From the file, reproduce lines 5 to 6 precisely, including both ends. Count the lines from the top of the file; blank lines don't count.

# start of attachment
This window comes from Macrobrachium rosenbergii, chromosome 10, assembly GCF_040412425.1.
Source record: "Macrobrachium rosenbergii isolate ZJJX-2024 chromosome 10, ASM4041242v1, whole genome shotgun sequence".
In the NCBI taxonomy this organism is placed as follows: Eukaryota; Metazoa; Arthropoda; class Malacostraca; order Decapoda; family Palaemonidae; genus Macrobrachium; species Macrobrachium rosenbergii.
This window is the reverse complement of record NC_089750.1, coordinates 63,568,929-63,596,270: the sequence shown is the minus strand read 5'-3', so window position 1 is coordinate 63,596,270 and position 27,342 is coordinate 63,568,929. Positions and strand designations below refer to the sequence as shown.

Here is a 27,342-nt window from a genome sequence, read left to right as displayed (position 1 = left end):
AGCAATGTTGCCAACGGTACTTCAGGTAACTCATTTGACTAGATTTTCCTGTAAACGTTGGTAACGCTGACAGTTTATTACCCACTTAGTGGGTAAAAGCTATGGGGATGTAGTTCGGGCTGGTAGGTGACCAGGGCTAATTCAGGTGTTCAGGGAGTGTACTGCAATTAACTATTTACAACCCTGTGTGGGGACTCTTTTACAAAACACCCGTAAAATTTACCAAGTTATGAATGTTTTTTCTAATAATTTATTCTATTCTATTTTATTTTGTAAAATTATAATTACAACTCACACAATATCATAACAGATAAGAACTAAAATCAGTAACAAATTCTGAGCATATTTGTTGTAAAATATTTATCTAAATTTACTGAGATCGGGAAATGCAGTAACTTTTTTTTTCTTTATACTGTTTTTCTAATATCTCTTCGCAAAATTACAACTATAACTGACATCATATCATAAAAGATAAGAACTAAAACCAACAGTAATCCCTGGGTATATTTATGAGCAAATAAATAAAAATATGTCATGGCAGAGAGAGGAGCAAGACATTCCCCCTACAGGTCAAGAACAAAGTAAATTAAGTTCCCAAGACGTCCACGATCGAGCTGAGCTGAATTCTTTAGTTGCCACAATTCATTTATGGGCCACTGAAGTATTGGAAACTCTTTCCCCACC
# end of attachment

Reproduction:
Here is a 27,342-nt window from a genome sequence, read left to right as displayed (position 1 = left end):
AGCAATGTTGCCAACGGTACTTCAGGTAACTCATTTGACTAGATTTTCCTGTAAACGTTGGTAACGCTGACAGTTTATTACCCACTTAGTGGGTAAAAGCTATGGGGATGTAGTTCGGGCTGGTAGGTGACCAGGGCTAATTCAGGTGTTCAGGGAGTGTACTGCAATTAACTATTTACAACCCTGTGTGGGGACTCTTTTACAAAACACCCGTAAAATTTACCAAGTTATGAATGTTTTTTCTAATAATTTATTCTATTCTATTTTATTTTGTAAAATTATAATTACAACTCACACAATATCATAACAGATAAGAACTAAAATCAGTAACAAATTCTGAGCATATTTGTTGTAAAATATTTATCTAAATTTACTGAGATCGGGAAATGCAGTAACTTTTTTTTTCTTTATACTGTTTTTCTAATATCTCTTCGCAAAATTACAACTATAACTGACATCATATCATAAAAGATAAGAACTAAAACCAACAGTAATCCCTGGGTATATTTATGAGCAAATAAATAAAAATATGTCATGGCAGAGAGAGGAGCAAGACATTCCCCCTACAGGTCAAGAACAAAGTAAATTAAGTTCCCAAGACGTCCACGATCGAGCTGAGCTGAATTCTTTAGTTGCCACAATTCATTTATGGGCCACTGAAGTATTGGAAACTCTTTCCCCACC